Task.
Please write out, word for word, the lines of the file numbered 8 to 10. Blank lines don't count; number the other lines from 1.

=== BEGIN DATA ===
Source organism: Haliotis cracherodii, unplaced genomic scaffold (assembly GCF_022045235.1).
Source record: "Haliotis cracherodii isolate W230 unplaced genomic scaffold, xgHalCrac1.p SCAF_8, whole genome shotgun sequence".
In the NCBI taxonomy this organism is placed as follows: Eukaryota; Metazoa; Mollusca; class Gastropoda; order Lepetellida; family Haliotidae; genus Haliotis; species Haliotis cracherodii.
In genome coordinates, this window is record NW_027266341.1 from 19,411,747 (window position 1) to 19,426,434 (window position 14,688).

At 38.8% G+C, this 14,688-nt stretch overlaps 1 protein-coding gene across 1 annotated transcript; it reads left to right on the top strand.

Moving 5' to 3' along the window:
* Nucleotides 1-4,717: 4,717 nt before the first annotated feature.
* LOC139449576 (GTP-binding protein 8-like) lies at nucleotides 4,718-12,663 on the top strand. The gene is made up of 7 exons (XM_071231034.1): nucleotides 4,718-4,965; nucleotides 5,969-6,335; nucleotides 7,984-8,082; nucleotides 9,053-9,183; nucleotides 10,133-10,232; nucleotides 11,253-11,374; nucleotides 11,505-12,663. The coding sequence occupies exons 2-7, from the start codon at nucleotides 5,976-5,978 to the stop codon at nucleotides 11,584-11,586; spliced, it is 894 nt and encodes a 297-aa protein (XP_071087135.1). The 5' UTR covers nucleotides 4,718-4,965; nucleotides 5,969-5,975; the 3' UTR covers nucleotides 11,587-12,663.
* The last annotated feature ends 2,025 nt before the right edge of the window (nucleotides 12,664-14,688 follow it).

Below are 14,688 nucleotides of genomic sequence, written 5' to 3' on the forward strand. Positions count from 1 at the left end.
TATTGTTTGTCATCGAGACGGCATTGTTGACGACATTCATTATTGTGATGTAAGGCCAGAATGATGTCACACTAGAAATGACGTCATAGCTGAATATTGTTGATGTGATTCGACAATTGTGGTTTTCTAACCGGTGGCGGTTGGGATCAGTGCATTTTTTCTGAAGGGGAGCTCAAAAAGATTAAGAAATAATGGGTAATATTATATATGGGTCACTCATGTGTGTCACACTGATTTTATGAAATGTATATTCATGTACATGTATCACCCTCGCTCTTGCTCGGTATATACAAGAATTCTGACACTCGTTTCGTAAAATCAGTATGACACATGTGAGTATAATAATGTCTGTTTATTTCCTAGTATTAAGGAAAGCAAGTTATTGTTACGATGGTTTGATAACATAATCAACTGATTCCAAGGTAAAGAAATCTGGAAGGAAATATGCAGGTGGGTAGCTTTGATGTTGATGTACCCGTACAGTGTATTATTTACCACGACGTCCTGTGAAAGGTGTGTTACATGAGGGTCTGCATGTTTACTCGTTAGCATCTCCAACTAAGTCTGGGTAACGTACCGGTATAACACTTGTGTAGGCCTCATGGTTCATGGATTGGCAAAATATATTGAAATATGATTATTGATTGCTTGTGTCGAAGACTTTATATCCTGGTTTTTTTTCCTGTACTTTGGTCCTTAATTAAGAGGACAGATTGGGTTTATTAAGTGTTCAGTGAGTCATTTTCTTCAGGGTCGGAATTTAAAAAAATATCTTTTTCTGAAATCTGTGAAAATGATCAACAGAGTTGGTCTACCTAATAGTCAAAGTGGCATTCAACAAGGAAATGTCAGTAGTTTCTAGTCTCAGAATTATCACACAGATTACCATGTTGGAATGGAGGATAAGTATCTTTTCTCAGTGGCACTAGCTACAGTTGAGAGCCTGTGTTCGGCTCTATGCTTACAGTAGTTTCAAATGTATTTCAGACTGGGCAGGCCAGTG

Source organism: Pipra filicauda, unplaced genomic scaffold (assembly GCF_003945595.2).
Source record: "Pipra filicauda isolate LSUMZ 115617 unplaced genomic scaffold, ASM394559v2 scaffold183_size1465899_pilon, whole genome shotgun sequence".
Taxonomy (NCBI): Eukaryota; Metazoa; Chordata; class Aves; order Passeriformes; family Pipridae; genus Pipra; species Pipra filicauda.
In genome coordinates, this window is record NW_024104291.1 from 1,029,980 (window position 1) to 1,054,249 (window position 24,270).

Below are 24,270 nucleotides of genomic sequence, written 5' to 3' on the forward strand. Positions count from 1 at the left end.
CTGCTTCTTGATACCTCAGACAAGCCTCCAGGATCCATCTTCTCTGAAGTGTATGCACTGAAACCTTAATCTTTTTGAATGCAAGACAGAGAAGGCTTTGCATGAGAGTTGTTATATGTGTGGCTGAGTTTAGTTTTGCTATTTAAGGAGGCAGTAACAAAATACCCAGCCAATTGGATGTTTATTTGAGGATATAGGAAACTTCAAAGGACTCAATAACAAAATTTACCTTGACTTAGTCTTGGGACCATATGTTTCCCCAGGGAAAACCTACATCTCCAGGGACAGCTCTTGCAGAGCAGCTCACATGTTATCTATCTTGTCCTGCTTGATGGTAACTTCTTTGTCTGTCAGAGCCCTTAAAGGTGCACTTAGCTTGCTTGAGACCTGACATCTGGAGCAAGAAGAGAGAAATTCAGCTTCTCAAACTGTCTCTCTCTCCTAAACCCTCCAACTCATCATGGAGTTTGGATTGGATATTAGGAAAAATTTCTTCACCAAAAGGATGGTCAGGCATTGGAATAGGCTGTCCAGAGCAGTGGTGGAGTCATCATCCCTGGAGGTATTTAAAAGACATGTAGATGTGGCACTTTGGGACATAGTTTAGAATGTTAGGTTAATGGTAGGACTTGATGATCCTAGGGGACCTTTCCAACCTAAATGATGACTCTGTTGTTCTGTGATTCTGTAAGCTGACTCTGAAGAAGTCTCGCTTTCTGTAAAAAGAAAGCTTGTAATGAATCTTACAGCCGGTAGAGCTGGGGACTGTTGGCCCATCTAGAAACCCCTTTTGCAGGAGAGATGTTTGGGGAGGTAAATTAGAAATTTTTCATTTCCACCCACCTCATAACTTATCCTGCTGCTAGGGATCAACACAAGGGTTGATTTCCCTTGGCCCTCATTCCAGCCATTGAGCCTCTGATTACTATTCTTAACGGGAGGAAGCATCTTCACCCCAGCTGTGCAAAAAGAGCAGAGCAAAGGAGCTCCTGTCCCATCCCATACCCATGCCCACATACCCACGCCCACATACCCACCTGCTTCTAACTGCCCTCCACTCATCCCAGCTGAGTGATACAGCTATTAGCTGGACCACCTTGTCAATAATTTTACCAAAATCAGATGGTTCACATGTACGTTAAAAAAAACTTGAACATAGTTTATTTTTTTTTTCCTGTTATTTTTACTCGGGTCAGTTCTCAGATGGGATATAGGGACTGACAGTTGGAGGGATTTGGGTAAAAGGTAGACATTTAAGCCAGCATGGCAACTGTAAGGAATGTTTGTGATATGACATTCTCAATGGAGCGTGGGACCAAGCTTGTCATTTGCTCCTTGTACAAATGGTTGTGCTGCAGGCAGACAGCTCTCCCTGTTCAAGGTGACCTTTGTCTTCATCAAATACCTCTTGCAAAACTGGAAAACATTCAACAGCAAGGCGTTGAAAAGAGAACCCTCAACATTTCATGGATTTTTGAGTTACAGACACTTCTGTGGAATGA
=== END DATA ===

* LOC139449576 (GTP-binding protein 8-like) lies at nucleotides 4,718-12,663 on the top strand. The gene is made up of 7 exons (XM_071231034.1): nucleotides 4,718-4,965; nucleotides 5,969-6,335; nucleotides 7,984-8,082; nucleotides 9,053-9,183; nucleotides 10,133-10,232; nucleotides 11,253-11,374; nucleotides 11,505-12,663. The coding sequence occupies exons 2-7, from the start codon at nucleotides 5,976-5,978 to the stop codon at nucleotides 11,584-11,586; spliced, it is 894 nt and encodes a 297-aa protein (XP_071087135.1). The 5' UTR covers nucleotides 4,718-4,965; nucleotides 5,969-5,975; the 3' UTR covers nucleotides 11,587-12,663.
* The last annotated feature ends 2,025 nt before the right edge of the window (nucleotides 12,664-14,688 follow it).

Below are 14,688 nucleotides of genomic sequence, written 5' to 3' on the forward strand. Positions count from 1 at the left end.